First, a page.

Sometime in the next few days – Tuesday being
most likely – Mark will be embarking on a relatively difficult and
potentially discouraging journey for which we are asking you to pray. He
will be travelling 107 kms (about 65 miles) to spend several days at a
cluster of villages called Mobou. These villages are at the outer fringe
of our FM station’s listening area, and he is going there to install
two FM radio repeaters which will enable the church people there to hear
our broadcasts more easily.
That sounds relatively simple, but in fact
there are a myriad of things that can go wrong, not least of which is
that the repeaters may or may not actually work - which is why we are
sending out this prayer bulletin. Here, in detail, are our concerns:
the repeaters ready
It is still early in the rainy season here, but there has
been enough rain that we are concerned about the conditions of the road.
These 65 miles take 4 hours in the best of circumstances, and Mark
really doesn’t want it to take any longer. As a matter of fact, he
would be hard pressed to come up with anything he dislikes in Chad more
than road travel. (Diane, incidentally, is going to stay at home for
this trip. She had enough mud and water last week getting to a women’s
The basic idea is that Mark will install a large antenna
that looks like the old pre-cable roof-top TV antenna. This antenna
will, so the theory goes, pick up the very weak FM signal, and then pipe
it into a box full of electronics which will rebroadcast a strong signal
so that people can listen easily. The trouble is, it didn’t
work very well either of the two times Mark field-tested it.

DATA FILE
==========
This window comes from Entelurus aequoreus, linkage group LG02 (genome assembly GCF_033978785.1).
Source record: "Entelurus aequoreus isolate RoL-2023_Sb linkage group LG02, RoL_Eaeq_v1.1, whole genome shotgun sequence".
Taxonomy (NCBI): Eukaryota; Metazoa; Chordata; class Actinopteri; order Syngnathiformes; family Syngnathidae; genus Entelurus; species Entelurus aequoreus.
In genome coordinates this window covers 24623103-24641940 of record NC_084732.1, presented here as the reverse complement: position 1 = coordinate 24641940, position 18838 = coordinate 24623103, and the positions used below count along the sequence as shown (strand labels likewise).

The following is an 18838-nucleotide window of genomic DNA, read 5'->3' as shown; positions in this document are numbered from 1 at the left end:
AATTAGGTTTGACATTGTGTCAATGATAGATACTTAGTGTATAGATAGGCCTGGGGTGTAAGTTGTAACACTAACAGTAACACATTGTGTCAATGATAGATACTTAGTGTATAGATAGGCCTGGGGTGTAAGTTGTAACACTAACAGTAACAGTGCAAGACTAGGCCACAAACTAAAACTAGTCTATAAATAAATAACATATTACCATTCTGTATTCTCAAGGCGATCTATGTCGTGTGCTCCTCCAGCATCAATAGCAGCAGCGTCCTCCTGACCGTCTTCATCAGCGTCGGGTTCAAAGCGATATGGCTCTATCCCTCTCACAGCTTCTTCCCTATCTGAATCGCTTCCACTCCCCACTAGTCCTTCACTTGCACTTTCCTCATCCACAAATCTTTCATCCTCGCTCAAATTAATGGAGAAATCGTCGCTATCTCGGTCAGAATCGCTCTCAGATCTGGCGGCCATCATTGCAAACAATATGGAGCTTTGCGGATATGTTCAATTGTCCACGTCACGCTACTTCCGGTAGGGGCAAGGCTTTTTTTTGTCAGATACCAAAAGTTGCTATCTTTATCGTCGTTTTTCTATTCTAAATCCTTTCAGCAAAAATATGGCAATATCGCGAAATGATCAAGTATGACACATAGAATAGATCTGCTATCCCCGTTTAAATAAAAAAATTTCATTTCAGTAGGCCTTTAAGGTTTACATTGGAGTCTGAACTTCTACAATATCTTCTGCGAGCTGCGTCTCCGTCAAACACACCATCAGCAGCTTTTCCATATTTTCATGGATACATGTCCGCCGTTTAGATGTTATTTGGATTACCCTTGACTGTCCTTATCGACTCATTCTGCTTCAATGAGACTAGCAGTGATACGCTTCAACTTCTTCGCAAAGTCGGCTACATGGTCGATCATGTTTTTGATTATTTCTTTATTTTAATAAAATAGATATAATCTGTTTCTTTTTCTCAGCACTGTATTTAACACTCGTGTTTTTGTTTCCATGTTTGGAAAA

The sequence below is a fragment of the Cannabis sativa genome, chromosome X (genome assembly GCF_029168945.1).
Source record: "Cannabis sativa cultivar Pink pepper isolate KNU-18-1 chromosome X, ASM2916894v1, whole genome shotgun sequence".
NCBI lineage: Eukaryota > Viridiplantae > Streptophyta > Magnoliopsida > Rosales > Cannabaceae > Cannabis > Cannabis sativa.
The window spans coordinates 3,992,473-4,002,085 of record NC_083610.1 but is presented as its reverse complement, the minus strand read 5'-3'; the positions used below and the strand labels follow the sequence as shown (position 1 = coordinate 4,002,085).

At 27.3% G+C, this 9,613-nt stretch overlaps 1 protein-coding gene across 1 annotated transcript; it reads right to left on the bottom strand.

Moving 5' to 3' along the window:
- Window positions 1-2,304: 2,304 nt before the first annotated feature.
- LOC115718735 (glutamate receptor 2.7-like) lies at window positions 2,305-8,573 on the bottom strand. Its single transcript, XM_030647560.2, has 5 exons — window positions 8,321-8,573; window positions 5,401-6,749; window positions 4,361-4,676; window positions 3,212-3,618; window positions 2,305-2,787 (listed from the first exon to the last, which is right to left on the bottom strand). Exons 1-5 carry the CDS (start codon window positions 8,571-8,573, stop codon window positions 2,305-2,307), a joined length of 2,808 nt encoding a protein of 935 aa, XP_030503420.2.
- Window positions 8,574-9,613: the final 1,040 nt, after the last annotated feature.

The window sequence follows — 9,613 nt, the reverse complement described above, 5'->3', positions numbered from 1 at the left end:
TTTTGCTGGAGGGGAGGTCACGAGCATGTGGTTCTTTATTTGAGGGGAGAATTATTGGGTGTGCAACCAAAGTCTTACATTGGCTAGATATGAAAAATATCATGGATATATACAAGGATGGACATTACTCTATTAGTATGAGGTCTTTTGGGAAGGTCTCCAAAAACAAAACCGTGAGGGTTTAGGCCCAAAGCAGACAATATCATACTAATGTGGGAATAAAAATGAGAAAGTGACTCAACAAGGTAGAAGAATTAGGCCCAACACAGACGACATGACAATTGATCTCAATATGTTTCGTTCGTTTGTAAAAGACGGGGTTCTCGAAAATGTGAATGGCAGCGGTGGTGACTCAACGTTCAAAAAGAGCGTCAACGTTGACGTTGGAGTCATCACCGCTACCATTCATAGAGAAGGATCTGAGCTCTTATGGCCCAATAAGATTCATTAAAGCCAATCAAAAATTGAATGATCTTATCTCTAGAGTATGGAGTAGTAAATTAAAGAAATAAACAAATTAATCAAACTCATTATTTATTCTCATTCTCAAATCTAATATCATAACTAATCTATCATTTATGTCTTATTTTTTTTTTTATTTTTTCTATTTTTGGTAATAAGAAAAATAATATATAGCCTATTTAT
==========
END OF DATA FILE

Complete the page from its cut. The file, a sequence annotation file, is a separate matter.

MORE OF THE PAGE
(Field-testing means driving several hours through the bush to find a
weak enough signal, so that’s not something you want to do too often
either.) Now, however, we might have a solution to the technical
problems, but no time for further field-tests, so the installation of
the antennas in Mobou is the field-test.
Those of you who work with Mark know that he (and Diane,
too, as far as that goes) can be kind of obsessive about making sure
everything is “just right” in these things. As the forgoing
paragraph suggests, nothing about this junket is even close to being
“just right”. However, we are pressing ahead due to the
impending rains and an upcoming trip to N’Djamena to get the book
of Genesis approved for publication. In fact, due to the rainy season
and our furlough (which begins when the rains end in Oct or Nov), this
week will be our last chance for at least another year to install these
repeaters and visit with the churches in Mobou.
The people of Mobou speak a dialect of Kwong. However,
they are so far away from Chageen, that they fall in another church
district, the pastors of which all preach in an assortment of other
languages, but not Kwong. The upshot is that the believers in Mobou
rarely hear a sermon in their own language. So it is easy to see how The
Voice of Chageen could be a tremendous encouragement to them – if they
can hear it. All that to say that it is important to get these
repeaters to work.
Even if the repeaters don’t work, it is important
that the people in Mobou see us face to face. Being in as remote a place
as they are, they have precious little contact with us, but they look up
to us as their spiritual uncles, speaking as we do their language. And
when, as has sometimes happened, we go a couple years without paying
them a visit, they can be very hurt. This is perhaps the main reason for
making the trip even knowing that the FM repeaters might not work.
As you receive this letter, Mark is spending every spare
moment getting the antennas and electronic components ready for the
trip. Pray that he doesn’t forget anything.
Your fellow servants,